Gordon Taylor, 66, has been driving a Metro bus for 29 years.
On weekdays he pilots the agency's longest route, the 952 from Boeing's Everett plant down to Auburn. He also drives the 190, from downtown Seattle to the Redondo park-and-ride in Federal Way.
Not many of his riders know it, but Taylor often wanders off to Kurdistan, a remote region in northern Iraq and southern Turkey, even as he is merging his 60-footer articulated bus onto the freeway.
He's not a professional historian. But from the seat of that bus he just published an article about mid-1800s missionaries in the twice-yearly Journal of Assyrian Academic Studies.
"I'm the only one in there who isn't a Ph.D.," he laughs.
He also wrote a 354-page historical biography, called "Fever & Thirst: An American Doctor Among the Tribes of Kurdistan, 1835-1844."
Now out in paperback, it turns out the book — which "nobody bought," Taylor sighs — attracted the attention of one of the senior advisers to the Coalition Provisional Authority, the U.S. transitional government after the invasion of Iraq.
The adviser, a self-described neoconservative named John Agresto, saw Taylor's recounting of the failure and eventual death of an obscure American do-gooder among Middle Eastern tribes as a metaphor for today. It was all we should have known, but didn't, before invading Iraq in 2003.
Namely, that you misunderstand the culture, you come ostensibly to help but no matter how pure your intentions, you get seen as imperialist meddlers.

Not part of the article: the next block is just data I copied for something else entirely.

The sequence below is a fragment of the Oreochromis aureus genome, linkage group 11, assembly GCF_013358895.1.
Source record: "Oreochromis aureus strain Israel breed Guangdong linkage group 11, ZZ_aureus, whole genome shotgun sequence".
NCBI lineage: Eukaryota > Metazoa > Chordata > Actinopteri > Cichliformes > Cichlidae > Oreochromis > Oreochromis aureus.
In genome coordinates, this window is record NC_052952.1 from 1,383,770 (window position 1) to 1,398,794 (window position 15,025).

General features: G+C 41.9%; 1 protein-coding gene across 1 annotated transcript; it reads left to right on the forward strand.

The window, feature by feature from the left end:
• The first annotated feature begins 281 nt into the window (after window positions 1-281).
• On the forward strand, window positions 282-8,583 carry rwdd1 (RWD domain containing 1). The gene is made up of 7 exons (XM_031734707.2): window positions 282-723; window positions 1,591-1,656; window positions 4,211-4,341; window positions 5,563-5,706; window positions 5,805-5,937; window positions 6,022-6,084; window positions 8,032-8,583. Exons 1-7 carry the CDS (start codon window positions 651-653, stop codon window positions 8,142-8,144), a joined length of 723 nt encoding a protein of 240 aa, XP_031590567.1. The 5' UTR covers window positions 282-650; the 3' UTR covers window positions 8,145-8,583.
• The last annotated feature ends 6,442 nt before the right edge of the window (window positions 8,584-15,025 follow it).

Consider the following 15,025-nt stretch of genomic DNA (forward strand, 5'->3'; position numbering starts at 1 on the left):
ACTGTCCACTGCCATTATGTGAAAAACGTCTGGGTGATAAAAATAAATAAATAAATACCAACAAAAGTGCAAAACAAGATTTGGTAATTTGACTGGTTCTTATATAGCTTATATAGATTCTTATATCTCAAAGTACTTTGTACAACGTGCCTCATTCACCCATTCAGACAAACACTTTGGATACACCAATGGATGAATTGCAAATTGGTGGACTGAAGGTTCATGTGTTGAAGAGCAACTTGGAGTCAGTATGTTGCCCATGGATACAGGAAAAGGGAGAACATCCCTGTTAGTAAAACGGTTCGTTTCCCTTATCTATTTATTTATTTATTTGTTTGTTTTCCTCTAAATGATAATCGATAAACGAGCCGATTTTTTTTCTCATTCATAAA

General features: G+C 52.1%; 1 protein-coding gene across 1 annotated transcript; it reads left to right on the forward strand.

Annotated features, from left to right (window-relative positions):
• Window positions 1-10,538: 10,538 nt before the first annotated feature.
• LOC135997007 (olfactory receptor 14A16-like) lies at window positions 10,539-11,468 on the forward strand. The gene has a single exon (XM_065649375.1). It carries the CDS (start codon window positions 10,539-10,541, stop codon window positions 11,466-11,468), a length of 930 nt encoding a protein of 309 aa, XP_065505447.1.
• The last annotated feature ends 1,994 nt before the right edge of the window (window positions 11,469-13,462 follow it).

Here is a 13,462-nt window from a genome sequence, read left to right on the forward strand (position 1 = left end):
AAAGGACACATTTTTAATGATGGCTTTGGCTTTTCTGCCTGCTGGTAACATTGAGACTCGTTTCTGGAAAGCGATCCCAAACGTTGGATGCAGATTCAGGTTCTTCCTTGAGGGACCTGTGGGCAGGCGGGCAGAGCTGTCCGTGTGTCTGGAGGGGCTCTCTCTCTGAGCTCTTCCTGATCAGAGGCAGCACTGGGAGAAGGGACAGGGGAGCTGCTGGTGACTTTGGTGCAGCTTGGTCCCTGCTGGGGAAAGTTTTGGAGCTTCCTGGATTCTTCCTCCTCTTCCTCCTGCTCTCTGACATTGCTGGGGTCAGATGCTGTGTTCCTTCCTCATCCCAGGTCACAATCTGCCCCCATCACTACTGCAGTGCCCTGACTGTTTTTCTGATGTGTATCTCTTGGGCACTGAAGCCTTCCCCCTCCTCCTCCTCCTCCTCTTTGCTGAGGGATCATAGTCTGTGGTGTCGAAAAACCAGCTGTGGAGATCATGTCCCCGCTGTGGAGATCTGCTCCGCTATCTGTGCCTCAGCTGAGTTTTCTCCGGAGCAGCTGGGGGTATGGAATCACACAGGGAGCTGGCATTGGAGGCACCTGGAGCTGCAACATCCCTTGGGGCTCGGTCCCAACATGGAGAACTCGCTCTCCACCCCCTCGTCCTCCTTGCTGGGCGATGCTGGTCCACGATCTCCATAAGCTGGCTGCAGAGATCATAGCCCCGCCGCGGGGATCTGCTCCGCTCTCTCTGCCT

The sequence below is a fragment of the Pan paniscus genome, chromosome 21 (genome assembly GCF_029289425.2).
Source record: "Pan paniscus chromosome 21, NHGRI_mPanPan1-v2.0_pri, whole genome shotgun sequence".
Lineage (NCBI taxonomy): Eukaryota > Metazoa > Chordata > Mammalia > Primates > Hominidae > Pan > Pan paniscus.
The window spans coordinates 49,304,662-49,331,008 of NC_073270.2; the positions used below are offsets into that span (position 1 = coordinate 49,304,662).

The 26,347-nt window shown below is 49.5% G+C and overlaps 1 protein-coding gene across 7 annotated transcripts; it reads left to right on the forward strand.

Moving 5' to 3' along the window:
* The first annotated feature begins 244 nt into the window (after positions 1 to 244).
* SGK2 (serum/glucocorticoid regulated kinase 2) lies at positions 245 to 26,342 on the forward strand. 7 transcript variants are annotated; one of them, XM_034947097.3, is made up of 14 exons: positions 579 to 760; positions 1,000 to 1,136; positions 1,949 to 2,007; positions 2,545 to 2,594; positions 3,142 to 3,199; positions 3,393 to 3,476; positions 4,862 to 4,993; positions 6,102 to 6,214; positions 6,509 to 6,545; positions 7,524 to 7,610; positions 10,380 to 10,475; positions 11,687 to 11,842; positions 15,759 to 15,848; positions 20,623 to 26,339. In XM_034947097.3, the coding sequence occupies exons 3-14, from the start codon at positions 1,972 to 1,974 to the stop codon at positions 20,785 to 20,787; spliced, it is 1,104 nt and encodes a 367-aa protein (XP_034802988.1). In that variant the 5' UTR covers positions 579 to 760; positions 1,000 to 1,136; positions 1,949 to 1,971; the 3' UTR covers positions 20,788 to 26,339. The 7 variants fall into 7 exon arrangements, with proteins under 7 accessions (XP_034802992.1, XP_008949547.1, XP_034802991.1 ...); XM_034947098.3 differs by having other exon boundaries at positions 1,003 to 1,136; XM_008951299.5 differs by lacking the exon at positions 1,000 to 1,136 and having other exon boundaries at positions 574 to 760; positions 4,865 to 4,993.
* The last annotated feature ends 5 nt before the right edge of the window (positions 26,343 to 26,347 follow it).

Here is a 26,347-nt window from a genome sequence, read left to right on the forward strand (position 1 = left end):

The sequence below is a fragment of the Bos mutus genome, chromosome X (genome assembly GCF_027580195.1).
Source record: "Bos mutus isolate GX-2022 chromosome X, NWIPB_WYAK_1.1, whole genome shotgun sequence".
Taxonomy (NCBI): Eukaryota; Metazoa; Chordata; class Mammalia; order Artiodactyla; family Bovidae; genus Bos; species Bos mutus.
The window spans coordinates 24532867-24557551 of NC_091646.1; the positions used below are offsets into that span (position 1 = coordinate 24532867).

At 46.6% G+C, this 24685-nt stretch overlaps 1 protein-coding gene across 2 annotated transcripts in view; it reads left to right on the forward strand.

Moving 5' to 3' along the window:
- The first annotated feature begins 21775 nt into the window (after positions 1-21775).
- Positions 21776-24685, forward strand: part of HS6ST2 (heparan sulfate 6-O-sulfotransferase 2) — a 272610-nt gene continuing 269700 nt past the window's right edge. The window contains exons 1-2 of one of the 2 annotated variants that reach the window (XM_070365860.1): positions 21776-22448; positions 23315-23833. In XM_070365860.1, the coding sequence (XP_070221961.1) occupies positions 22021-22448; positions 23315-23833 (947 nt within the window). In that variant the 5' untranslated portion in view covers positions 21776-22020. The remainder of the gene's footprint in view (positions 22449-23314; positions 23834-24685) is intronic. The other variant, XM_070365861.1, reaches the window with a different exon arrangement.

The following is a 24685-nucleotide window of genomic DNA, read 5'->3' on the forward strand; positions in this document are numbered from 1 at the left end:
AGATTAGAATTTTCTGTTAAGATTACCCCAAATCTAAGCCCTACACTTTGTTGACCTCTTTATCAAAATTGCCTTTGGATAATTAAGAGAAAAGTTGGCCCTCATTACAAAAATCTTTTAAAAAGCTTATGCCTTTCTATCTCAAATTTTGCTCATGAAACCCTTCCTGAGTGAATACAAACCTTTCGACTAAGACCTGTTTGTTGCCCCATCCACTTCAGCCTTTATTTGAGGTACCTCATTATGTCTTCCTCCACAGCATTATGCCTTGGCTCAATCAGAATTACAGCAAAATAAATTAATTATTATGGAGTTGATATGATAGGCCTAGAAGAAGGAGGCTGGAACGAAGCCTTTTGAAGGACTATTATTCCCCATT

" 'Fever & Thirst,' like any great book of biography and history, is hardly a book just about the past," Agresto writes in the book's introduction....
SOURCE: The Chronicle of Higher Education (9-29-09)
"Muslim scholars, friends, and political activists and leaders urged me to include the cartoons in the book with the purpose of encouraging reasoned analysis and debate on the cartoon episode," the author told her audience. "I agreed with sadness to the press's decision not to print the cartoons and other hitherto uncontroversial illustrations featuring images of the Muslim prophet." Klausen, who has short blond hair and a tight, expressionless face, stopped reading and looked up at the audience. "It is obviously a strange situation for an author to end up becoming another chapter in her own book," she said. "Maybe this happens to novelists, but it usually doesn't happen to social scientists."